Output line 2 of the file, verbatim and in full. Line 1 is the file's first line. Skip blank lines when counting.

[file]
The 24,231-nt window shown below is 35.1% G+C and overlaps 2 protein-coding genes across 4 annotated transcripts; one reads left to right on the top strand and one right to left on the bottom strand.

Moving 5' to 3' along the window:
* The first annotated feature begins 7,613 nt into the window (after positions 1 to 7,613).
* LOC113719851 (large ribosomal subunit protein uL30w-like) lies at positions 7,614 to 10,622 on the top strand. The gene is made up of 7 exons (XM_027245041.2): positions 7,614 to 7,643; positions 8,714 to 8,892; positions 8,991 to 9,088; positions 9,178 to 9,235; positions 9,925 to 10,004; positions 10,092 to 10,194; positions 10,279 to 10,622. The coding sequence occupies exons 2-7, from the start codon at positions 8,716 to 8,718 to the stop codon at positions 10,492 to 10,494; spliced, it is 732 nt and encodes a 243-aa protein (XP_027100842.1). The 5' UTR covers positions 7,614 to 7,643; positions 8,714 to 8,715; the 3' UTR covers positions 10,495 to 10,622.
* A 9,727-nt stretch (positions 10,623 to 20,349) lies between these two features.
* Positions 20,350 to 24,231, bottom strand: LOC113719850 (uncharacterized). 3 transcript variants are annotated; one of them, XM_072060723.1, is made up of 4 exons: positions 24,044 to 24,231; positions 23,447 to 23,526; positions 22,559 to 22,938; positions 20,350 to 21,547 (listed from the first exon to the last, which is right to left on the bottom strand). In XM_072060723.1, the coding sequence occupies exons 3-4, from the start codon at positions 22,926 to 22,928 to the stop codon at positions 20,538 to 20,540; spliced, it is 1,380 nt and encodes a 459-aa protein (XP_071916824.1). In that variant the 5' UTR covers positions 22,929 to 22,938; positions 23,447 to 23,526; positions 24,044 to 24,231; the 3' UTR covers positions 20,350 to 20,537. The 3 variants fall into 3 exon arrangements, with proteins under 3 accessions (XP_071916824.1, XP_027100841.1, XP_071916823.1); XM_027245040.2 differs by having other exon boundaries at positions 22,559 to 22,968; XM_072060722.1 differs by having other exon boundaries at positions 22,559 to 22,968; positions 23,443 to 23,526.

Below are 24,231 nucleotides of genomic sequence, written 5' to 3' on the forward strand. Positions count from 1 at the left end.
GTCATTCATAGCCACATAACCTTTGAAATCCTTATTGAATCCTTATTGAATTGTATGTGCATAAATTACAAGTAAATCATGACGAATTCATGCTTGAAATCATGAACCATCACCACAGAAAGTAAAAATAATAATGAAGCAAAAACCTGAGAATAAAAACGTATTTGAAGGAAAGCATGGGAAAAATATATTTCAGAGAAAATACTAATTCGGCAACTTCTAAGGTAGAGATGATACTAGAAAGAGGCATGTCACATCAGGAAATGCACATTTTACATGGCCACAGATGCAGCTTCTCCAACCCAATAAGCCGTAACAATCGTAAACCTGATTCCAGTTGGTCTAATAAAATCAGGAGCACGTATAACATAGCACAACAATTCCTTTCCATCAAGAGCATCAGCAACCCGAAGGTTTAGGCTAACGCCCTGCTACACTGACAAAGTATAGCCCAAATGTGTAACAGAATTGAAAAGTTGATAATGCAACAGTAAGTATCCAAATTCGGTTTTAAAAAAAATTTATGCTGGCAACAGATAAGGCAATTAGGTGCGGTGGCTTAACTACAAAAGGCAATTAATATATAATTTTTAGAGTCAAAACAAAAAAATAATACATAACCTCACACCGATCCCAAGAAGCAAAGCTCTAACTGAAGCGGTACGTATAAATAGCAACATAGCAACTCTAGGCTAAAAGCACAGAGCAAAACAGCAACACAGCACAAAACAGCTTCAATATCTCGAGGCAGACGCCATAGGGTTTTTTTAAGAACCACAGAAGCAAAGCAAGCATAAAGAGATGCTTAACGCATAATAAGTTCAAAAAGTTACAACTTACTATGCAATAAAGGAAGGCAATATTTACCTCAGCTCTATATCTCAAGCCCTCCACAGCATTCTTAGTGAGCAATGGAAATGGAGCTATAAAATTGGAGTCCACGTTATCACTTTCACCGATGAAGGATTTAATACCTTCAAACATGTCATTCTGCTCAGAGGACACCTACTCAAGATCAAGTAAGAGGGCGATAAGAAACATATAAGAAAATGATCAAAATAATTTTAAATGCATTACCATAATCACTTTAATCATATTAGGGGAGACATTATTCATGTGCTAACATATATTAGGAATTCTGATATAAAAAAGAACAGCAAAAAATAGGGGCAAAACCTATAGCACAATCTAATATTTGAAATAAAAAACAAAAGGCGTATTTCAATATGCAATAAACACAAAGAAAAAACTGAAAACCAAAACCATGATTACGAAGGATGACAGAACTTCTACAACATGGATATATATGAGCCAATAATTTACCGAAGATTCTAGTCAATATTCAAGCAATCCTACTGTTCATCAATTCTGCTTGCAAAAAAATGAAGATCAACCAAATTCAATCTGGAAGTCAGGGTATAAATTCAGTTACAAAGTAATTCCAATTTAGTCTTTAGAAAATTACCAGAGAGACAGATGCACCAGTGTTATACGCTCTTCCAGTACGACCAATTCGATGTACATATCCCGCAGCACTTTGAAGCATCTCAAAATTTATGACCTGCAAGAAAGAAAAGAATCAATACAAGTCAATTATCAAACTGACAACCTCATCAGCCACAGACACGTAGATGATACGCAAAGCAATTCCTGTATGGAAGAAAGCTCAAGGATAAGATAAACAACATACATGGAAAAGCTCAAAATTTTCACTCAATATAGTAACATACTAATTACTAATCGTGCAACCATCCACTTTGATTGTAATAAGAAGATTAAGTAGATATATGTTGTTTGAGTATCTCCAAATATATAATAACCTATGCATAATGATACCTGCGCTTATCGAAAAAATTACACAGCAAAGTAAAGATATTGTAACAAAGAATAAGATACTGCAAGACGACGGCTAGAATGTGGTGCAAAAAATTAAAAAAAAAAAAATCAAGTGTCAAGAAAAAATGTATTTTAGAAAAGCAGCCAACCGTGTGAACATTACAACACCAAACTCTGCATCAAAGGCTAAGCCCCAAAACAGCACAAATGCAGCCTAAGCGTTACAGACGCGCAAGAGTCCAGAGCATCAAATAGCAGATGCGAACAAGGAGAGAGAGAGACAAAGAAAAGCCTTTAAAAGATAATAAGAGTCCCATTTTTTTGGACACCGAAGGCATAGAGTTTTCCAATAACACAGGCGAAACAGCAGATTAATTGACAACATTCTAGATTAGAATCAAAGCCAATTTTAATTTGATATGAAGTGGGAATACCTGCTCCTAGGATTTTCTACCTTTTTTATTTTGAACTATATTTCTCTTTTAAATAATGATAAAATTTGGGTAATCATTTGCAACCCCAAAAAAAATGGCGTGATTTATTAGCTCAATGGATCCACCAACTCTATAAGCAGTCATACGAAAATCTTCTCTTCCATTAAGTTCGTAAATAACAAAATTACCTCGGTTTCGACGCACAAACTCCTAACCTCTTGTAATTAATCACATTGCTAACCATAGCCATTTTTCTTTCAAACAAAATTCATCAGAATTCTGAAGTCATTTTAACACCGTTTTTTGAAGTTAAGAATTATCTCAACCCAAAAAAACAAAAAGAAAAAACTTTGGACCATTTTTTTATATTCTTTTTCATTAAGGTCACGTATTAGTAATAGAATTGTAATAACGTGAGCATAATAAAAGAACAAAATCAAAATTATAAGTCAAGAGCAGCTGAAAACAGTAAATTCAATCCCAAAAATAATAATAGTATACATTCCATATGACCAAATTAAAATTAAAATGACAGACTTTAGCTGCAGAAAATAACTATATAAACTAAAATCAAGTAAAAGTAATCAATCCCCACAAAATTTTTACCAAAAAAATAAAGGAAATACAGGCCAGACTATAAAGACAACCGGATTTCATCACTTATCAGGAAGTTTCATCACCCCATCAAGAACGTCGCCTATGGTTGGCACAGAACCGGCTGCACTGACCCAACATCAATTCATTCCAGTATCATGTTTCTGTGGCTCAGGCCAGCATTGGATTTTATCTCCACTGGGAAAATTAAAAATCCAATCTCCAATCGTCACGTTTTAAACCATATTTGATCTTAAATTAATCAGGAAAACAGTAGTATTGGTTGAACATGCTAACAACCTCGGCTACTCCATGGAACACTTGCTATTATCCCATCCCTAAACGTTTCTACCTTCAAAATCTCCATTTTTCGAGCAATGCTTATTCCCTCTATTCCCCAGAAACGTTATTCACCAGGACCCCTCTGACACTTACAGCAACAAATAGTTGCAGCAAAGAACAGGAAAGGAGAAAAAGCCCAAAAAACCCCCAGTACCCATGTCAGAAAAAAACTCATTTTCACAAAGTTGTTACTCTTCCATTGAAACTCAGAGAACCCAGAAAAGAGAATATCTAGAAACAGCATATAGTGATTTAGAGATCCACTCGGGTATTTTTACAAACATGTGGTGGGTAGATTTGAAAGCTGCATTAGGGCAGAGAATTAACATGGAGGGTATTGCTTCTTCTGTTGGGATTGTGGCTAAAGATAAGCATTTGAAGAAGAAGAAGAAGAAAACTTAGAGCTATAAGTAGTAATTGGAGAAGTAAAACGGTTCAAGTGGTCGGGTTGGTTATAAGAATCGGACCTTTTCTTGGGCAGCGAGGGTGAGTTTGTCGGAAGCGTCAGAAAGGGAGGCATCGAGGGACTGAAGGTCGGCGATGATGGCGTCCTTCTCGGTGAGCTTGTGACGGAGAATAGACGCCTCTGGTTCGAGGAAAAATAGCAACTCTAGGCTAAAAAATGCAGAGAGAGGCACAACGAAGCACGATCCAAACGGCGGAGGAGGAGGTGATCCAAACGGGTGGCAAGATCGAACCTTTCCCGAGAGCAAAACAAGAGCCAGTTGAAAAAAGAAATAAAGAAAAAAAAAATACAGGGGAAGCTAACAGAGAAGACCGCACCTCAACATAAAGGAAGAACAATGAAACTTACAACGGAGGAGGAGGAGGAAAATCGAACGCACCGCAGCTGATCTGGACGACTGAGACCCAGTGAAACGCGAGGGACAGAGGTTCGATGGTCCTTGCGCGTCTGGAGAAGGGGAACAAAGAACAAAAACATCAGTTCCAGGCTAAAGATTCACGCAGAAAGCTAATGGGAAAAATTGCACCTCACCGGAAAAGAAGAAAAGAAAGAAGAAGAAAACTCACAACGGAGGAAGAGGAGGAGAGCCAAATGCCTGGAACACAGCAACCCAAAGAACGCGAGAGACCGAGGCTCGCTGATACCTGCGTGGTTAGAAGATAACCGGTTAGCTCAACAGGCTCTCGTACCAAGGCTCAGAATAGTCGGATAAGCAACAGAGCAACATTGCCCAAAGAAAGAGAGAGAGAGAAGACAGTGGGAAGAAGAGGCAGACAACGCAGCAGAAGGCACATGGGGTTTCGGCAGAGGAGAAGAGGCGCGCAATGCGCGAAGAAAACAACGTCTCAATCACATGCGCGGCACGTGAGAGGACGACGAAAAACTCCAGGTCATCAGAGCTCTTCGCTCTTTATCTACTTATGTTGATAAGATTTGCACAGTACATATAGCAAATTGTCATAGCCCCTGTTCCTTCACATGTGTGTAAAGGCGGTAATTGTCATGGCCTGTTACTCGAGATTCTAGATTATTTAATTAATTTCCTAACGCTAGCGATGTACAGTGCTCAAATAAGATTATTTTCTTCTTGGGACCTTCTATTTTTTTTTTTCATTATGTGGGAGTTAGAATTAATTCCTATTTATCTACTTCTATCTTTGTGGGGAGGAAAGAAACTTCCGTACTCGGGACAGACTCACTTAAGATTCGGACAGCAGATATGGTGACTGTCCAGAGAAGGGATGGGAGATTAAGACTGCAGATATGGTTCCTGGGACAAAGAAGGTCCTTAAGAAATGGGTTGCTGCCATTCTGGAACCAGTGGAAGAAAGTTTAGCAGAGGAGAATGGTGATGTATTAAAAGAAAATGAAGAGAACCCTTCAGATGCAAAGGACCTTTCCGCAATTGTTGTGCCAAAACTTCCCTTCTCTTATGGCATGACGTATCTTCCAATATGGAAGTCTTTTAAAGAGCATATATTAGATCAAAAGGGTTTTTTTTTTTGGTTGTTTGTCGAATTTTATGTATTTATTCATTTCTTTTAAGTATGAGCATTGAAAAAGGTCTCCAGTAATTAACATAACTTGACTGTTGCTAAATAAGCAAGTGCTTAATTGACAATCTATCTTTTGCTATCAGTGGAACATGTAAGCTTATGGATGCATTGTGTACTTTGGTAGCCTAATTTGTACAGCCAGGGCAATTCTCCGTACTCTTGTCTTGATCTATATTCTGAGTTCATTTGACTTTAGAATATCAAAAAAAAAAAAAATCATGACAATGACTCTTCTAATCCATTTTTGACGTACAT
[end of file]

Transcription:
Moving 5' to 3' along the window: